The judge told me he was not going to send me to jail because he knew that I would screw up my current felony probation and that they would punish me more than he could. He essentially had no faith in my rehabilitation and was betting I would go to prison.

Well, I did comply and was discharged from probation without incident. As of now, I am a licensed and working Cosmetologist and a full-time student at Oakland University in my senior year holding a 3.92 GPA. I am interning at the Waterford Senior Center and giving back to the community. I am also in the middle of applying for graduate school at Wayne State University for a master’s in Social Work. I should add that on March 8, 2011, I entered Narcotics Anonymous and have been clean and sober ever since. I even volunteered at the Macomb County Jail for two years offering N.A. meetings to female inmates.

I wish that I could say I have recovered from my criminal history, but the fact is I have not. It follows me at every turn. When applying for my cosmetology license, college, an internship … It will follow me in all my future career applications. Will I always be paying for the mistakes I have made so many years ago? Will people be able to see past my mistakes and take me seriously?

In an attempt to correct and overcome barriers, I appeared in court on May 23, 2017, before Judge Maureen McGinnis at 52-4 District Court, who allowed my conviction to be set aside. Unfortunately, I am still required to say I pled guilty if asked, and my record will show up in any background check done by the Michigan State Police. Most social work jobs require this type of background check.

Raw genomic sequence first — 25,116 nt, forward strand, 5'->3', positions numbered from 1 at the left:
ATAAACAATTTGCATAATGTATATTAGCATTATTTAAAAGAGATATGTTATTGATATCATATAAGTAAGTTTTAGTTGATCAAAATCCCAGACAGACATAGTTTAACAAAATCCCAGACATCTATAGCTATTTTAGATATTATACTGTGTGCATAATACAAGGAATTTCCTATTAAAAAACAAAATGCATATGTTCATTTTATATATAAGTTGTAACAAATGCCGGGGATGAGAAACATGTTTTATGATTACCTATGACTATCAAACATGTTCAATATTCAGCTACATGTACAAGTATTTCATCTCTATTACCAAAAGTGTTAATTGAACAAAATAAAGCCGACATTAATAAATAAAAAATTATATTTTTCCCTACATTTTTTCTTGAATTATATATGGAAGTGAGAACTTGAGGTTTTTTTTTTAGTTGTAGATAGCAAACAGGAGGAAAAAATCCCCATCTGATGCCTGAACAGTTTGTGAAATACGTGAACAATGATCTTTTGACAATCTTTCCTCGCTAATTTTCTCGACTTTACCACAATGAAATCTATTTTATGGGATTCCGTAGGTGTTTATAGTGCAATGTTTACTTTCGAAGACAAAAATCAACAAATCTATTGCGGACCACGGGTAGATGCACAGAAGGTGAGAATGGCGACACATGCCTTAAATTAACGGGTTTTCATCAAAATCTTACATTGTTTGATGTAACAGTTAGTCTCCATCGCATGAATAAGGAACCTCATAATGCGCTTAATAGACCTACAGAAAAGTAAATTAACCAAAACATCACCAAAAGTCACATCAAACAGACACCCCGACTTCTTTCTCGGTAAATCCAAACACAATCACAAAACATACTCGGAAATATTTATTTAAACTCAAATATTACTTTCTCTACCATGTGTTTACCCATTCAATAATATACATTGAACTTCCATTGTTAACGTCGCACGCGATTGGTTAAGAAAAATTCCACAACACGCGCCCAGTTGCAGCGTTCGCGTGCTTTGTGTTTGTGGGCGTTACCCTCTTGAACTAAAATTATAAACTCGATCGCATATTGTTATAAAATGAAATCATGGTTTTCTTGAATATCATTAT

So, did my appearance in court actually help? I do not know. As I look at my future, it is easy to go back to the label of “criminal” and think that I am out of my league in trying to better my life. It is very easy to think about giving up when I believe that I will not be given a fair chance due to my criminal history. I take accountability for the mistakes I have made, and I don’t blame anyone for them.

I must remind myself that I am fighting for a better future for that little girl who was sick and needed help. I am standing up for her and not allowing a court judgment to decide her future. Therefore, I am telling her story. I will no longer be boxed in and told what I am and am not capable of doing.

However, I do think about what would have happened if I had received juvenile intervention rather than being treated as an adult. Would my outcomes be the same, or would I have been open to receiving help and guidance to prevent further offenses? I will never know these answers because I was not given that opportunity. I will speak out in hopes of preventing another child from asking those same questions. I believe that Raise the Age is the right path, and I hope that in sharing my story I can be of some help.

— Briana M.

3 Responses to “Raise the Age: We must stop treating kids as criminals”

  1. Laurel says:

    Thank you for sharing this powerful story.

  2. […] had a firsthand account of a 17-year-old’s experience being treated like an adult in the justice system, and why we need […]

  3. […] part of the campaign to Raise the Age of juvenile jurisdiction, we’re sitting down with people whose lives have been impacted by the system. Hakim C., now an adult, shared his story with […]